“There is no flesh in man's obdurate heart;
It does not feel for man. The natural bond
It is the peculiar merit of Howard, that he unfolded to the civilized world the mysteries of the prison-house. It was his great object to lift the curtain, and reveal to mankind the atrocities which were perpetrated in the very bosom of society. His journals contain a full, an accurate, and an impartial disclosure of the condition of jails, prisons, penitentiaries, and hospitals, throughout Great Britain and the greater part of the continent. His labor was that of exploration. In this he was so completely successful, that it was impossible afterwards for the subject to be wholly forgotten. His labors must always be the groundwork of all that shall ever be done for the improvement of prison discipline ; and no one can henceforth treat upon the subject, without introducing his discourse with a eulogy upon the character and labors of John Howard, the Philanthropist.
But Howard confined himself, almost exclusively, to an exhibition of the evils which at that time existed ; and to the repeated inculcation and illustration of the fundamental principle, on which all improvements in prison discipline are founded, namely, There is nothing gained by the imprisonment of criminals, unless that imprisonment tend to reformation. He declares, that all his experience might be summed up in this one maxim. It is found in all his reports; it speaks out in all his correspondence. To direct the minds of men to its importance, was a labor of which the value can scarcely be exaggerated. But, unfortunately, Howard did not live to see his principles carried into practice under his own direction. He never embodied his ideas in the form of a prison, which should become the model for general imitation. He was in a commission for erecting a penitentiary in the vicinity of London, but, from disagreement with his fellow-laborers as to its local situation, he abandoned the undertaking. While he, therefore, demonstrated the fundamental principle, he left the manner of its practical application to be invented by others.
The result was, as might have been expected; Howard was canonized, and worthily, but the prisoners were 'neglected, and were in danger of being forgotten; so much easier is it to eulogize philanthropy, than to be indeed philanthropists. Notwithstanding Parliamentary inquiry, prisoners in Great Britain remained for a long time very much as they had been. We presume, that Mrs. Fry found about as much misery and vice in Newgate, as Mr. Howard had found there fifty years before. If the writings of Mr. Dickens are pictures from life, we fear that things there are but little better now. With the exception of the prison at Gloucester, and perhaps a few others, we doubt whether, notwithstanding all the disclosures of Howard, any material improvement had taken place within the first thirty years after his death. Some efforts had been made to classify prisoners, and the treadmill (a punishment of doubtful utility) had been introduced into very common use ; but, beyond this, we believe that very little had been effected. Within the last twenty years, however, a brighter era has dawned upon the prisons of Great Britain. The labors of the “ Society for the Improvement of Prison Discipline, and for the Reformation of Juvenile Offenders," have been attended with cheering success; and there is now reason to hope, that every British prison will be hereafter constructed with the design of promoting the moral reformation of the criminal.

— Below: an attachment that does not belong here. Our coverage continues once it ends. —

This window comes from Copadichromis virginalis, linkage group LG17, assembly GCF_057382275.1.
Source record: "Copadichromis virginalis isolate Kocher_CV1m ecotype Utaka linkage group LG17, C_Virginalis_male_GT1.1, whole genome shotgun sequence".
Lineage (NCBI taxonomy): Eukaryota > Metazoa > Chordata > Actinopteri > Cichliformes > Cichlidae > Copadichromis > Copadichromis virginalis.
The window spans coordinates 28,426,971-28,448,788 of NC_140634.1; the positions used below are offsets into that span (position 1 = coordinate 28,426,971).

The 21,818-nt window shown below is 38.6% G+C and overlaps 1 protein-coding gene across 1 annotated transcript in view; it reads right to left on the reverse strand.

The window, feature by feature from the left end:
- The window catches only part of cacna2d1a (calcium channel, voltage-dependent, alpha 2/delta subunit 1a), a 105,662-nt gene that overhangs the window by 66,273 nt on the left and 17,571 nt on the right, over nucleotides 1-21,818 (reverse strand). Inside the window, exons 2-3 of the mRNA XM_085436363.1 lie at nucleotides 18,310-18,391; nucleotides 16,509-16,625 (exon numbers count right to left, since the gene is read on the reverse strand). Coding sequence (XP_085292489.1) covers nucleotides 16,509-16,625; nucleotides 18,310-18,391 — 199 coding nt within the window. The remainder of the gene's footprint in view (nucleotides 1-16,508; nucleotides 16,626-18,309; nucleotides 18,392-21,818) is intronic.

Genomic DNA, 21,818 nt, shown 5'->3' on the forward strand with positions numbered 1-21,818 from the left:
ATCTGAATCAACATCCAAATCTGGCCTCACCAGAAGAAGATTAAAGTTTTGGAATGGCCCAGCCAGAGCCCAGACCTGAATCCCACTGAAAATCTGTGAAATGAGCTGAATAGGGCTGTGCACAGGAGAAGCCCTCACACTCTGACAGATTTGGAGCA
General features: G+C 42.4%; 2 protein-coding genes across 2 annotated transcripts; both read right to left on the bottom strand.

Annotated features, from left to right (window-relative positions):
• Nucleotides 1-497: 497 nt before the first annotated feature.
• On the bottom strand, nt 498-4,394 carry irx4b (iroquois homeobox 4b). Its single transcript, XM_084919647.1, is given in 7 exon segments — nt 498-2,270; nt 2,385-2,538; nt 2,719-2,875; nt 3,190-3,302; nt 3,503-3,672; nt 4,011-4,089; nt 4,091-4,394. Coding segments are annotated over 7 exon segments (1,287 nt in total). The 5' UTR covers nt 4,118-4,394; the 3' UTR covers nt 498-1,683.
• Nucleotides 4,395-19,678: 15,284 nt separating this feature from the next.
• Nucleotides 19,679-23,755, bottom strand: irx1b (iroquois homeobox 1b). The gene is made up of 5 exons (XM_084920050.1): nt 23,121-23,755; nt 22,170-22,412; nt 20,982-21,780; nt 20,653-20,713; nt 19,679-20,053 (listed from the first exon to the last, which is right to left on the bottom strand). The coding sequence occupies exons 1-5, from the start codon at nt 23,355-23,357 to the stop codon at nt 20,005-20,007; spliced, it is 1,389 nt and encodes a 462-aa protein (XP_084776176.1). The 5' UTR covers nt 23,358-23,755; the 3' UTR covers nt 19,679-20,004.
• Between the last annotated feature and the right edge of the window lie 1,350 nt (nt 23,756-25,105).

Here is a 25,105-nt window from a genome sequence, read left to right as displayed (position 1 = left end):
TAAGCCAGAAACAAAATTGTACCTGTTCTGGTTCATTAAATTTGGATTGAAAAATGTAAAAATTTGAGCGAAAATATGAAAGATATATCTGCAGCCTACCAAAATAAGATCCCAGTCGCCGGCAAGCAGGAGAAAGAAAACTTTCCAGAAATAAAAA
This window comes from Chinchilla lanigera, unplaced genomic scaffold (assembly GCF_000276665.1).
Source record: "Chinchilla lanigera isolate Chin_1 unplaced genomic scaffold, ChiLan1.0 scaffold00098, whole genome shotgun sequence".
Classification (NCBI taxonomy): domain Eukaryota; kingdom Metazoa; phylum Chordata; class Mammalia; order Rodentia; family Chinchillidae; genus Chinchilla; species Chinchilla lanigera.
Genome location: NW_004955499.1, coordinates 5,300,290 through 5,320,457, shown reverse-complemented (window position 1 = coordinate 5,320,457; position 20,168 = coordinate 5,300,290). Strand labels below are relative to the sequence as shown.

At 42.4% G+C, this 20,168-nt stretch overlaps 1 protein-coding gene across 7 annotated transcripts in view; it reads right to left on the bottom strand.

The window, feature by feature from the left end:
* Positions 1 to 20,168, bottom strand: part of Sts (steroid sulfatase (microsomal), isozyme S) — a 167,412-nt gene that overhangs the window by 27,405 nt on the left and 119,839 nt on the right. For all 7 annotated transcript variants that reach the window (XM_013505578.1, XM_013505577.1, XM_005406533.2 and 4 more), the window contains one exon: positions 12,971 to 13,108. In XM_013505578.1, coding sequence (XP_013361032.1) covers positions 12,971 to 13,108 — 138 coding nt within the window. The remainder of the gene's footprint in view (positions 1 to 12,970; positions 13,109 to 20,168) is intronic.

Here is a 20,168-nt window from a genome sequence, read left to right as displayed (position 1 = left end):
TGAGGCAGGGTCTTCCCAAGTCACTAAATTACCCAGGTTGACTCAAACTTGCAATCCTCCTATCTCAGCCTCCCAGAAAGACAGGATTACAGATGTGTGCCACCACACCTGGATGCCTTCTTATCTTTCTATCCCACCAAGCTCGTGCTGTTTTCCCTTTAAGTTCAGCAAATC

It is not remarkable that this country should, for a long time, have followed the example of Great Britain, in her system of prison discipline. It was natural, that our fathers should entertain the sentiments in which they had been educated; and that they should erect, in this country, such prisons as they had been accustomed to see at home. Such was the fact. Our penitentiary system inherited all the vices of the land of our origin. The following description of the Walnut-Street prison, in Philadelphia, in the year 1783, is a picture, by no means exaggerated, of very many of the prisons, both in this country and in Europe at that period. Such have many of them continued until within a very recent date. We extract it from the pamphlet of Mr. G. W. Smith.
“On the 20th of November, 1783, the supreme executive council of this State appointed a committee of their body to confer with a deputation of the Society, respecting the abuses in prison discipline. We would willingly draw a veil over the horrid transactions, which the Society were the instruments of Providence in discovering, exposing, and finally, in a great measure, preventing. The prison was a perfect pandemonium, rendered only the more conspicuous and revolting, from the contrast with the institutions of wisdom and benevolence, which everywhere surrounded it. It had degenerated from the imperfect condition of a workhouse, which it had been in the days of Penn, and for some time subsequently. The cruelty, the crimes, the misery, and nearly all the abominations, which prevailed in the prisons of America and Europe, were the constituent parts of our system.”
“In this den of abomination, were mingled, in one revolting mass of festering corruption, all the collected elements of contagion ; all ages, colors, and sexes were forced into one horrid, loathsome communion of depravity. Children, committed with their mothers, here first learned to lisp in the strange accents of blasphemy and execration. Young, pure, and modest females, committed for debt, here learned from the hateful society of abandoned prostitutes (whose resting-places on the